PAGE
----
And so I wondered if that rule applied to fictional characters or to imagined people. I mean, surely if you develop a fictitious character in enough detail, then they can appear in your dreams. And if that is possible, then why can’t you imagine people within the dream? Does the subconscious not have access to the imagination?

I feel like there’s a lot more that I wanted to ramble on about, but this post is starting to get a bit too long, so I might leave it here. Besides, have to save some material for future posts, right?

mmm… smokey…

I think a good measure of how much I enjoyed something is how eager I am to write about it afterwards. This probably doesn’t apply for everything, but it probably works for certain things like novels, movies and food. Of course there are other factors that affect how much I want to write/blog about something, but as a general indication, it’s alright.

So, keeping that in mind, let me now say that I was very eager to write a post about camping at Gordon Country after getting back just this afternoon. Coincidentally quite similar to the last time I went camping.

That first time I went camping, there were toilets and showers and such. This time, at Gordon Country, there were no such amenities, and the place is so massive that I don’t think I saw any other people in the entire time that we were there (except for the odd 4WD/ute driving by on the other side of the creek, and that one guy on a mountain bike). I believe my friend said that this was more like “real” camping, and I reckon “real” camping sits well with me.

It’s kind of funny because leading up to this week-end, I mentioned to a few people at work that I was going camping, and their reactions were less than enthusiastic. They seemed to not understand the appeal of camping. This made me reflect on why I like camping (I always hesitate to use the word “reflect” in that sense because it brings back memories of all those reflections I had to write throughout uni…)

But what’s not to like? I reckon it’s a great way to spend a week-end. You get to get out of the city, relax, slow down, unwind and just enjoy life. Sure, there’s the issue of sleep not being as comfortable (especially if it’s really cold, as it was this week-end), but the way I see it, any rejuvenation gained from a week-end sleep-in is almost completely negated by that first alarm on Monday morning. Sure, there’s the issue of having to deal with “the elements” – rain and hence lots of mud, in this instance – but that’s never dampened my spirits.

And, sure, there’s the lack of creature comforts but, you know what, I reckon that helps me to be less “princess-y”. Well, to be fair, I don’t think that I’m that princess-y to begin with, but I do care about cleanliness and hygiene and that sort of thing, which is probably expected considering my line of work. Slack food prep practices make me a bit squeamish (by this I mostly mean stuff like washing hands before touching food and stuff like that) and I tend to avoid eating anything that’s burnt (like, at the charcoal stage, unless that’s how it’s supposed to be cooked and presented). But going camping, even just these two times, has made me feel more at ease with all these things. I can let go of my OCD and just go with it.

I suppose a big determinant of how much you enjoy camping is the people you go with. I guess I’ve been lucky enough to always go with the right sort of people (i.e. easy-going people who know what they’re doing). And dogs make it more fun, too.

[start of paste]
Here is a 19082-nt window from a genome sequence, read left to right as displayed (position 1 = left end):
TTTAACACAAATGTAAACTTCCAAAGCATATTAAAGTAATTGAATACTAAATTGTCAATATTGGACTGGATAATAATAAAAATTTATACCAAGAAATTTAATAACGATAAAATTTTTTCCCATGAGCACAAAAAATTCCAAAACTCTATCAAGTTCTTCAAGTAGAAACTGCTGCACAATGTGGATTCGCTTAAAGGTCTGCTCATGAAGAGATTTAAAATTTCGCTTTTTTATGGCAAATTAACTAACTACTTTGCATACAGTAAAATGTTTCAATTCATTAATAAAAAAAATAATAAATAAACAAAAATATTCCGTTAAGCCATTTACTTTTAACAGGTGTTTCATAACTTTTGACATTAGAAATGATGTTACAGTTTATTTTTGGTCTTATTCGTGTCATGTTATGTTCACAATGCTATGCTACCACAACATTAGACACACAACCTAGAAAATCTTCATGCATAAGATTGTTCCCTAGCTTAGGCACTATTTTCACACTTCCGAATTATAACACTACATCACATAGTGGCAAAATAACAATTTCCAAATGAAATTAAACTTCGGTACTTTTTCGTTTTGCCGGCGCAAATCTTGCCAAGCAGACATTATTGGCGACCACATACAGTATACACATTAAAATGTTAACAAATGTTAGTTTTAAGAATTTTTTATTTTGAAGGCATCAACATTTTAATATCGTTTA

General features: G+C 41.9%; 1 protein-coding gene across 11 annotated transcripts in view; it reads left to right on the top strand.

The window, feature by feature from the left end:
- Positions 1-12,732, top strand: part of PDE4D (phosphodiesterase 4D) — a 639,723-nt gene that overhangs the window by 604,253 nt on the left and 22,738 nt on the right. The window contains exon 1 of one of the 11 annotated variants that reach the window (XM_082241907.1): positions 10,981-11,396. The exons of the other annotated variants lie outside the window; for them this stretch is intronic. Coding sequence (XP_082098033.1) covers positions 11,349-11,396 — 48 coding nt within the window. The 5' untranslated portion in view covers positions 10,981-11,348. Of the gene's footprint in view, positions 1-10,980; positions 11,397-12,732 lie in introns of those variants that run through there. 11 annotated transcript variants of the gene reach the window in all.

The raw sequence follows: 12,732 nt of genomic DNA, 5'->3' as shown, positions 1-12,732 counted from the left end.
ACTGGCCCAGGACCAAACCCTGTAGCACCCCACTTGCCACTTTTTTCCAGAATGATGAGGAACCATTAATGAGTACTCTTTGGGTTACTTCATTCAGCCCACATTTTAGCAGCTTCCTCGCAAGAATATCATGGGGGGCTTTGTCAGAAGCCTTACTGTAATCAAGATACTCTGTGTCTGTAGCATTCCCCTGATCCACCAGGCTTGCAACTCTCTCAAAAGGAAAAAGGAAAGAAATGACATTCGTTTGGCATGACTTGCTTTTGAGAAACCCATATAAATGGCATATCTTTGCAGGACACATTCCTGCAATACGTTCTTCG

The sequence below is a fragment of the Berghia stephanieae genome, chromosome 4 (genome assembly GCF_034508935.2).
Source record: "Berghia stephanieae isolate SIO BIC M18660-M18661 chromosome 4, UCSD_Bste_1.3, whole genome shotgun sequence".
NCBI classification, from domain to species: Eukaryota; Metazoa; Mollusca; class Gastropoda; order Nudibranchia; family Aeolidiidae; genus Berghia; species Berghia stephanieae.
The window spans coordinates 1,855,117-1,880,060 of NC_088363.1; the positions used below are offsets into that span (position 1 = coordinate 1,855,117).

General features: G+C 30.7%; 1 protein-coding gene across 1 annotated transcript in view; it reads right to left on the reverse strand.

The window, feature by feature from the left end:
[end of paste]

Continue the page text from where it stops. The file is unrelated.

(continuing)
I will not, however, deny that having that hot shower after getting back was so damned good. But it does make me a little bit sad that I’ve already washed off all of the smell of the campfire smoke.


Those who have been following my Twitter feed on the side there will have noticed that I’ve been away this week-end. I don’t take many week-end trips, but I’ve found, from the ones I have taken, that the best thing about these short trips is that you can get that same refreshed feeling that you’d get from a “proper” holiday without going away very long and without even using up any annual leave.

So this last week-end, I went to Byron Bay, with a brief stop-over in Tweed Heads.

Ok, I have to pause for a bit here. I’m trying to figure out how to write this post, but also trying to watch Master Chef (watching online because I missed it on TV), so I’m kind of distracted, and this isn’t really working. But I feel like I need to post this tonight because this is a short week because of the long week-end just gone and the likelihood of being away next week-end too, and it just feels like there’s too much to do in between (plus the possibility of not finishing work on time).

Yeah, ok, maybe over-dramatising a bit, but maybe I’m still on a bit of a high from the Byron trip (no, not that sort of high…)

Well, to summarise, and not kill it with details, the highlights of the trip for me were probably the walk over to the Cape Byron lighthouse and the “most easterly point of Australia”, spending time on the beach, and going fishing (even though it started pouring rain about half an hour in, so we couldn’t even hang around long enough to catch anything).

The food was good too (I don’t think that I can not mention food when writing about holidays). What I liked most was the emphasis on local produce, and the way that cafe/restaurant staff were so hospitable. In particular, I was quite impressed with Bayleaf, and I’m not surprised that they were packed on the morning we were there. It was also very clear that they had a lot of regular customers, too – and not just regulars who are remembered by their coffee order, but regulars that they have a chat with or know outside of the cafe (arguably not a difficult feat, considering the size of the town).